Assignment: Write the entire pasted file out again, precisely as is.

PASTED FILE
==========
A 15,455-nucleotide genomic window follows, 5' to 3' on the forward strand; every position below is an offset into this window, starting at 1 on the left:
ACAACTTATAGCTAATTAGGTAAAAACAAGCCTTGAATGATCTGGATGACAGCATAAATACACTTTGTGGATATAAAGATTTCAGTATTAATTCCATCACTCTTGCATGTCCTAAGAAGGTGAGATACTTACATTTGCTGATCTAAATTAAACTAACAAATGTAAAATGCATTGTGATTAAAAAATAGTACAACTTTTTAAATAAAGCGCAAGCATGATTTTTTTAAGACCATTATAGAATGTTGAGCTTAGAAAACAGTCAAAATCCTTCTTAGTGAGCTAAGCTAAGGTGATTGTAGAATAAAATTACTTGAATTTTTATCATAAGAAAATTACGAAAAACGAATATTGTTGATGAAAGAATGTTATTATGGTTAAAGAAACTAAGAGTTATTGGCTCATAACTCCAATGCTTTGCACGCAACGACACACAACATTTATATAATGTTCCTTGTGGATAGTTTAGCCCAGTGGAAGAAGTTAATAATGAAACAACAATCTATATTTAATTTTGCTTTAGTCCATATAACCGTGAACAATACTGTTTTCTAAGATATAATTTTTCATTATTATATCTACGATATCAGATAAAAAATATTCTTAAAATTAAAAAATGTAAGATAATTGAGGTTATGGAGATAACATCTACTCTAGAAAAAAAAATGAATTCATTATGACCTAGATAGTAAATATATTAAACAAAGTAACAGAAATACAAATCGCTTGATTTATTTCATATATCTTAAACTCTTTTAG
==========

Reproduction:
A 15,455-nucleotide genomic window follows, 5' to 3' on the forward strand; every position below is an offset into this window, starting at 1 on the left:
ACAACTTATAGCTAATTAGGTAAAAACAAGCCTTGAATGATCTGGATGACAGCATAAATACACTTTGTGGATATAAAGATTTCAGTATTAATTCCATCACTCTTGCATGTCCTAAGAAGGTGAGATACTTACATTTGCTGATCTAAATTAAACTAACAAATGTAAAATGCATTGTGATTAAAAAATAGTACAACTTTTTAAATAAAGCGCAAGCATGATTTTTTTAAGACCATTATAGAATGTTGAGCTTAGAAAACAGTCAAAATCCTTCTTAGTGAGCTAAGCTAAGGTGATTGTAGAATAAAATTACTTGAATTTTTATCATAAGAAAATTACGAAAAACGAATATTGTTGATGAAAGAATGTTATTATGGTTAAAGAAACTAAGAGTTATTGGCTCATAACTCCAATGCTTTGCACGCAACGACACACAACATTTATATAATGTTCCTTGTGGATAGTTTAGCCCAGTGGAAGAAGTTAATAATGAAACAACAATCTATATTTAATTTTGCTTTAGTCCATATAACCGTGAACAATACTGTTTTCTAAGATATAATTTTTCATTATTATATCTACGATATCAGATAAAAAATATTCTTAAAATTAAAAAATGTAAGATAATTGAGGTTATGGAGATAACATCTACTCTAGAAAAAAAAATGAATTCATTATGACCTAGATAGTAAATATATTAAACAAAGTAACAGAAATACAAATCGCTTGATTTATTTCATATATCTTAAACTCTTTTAG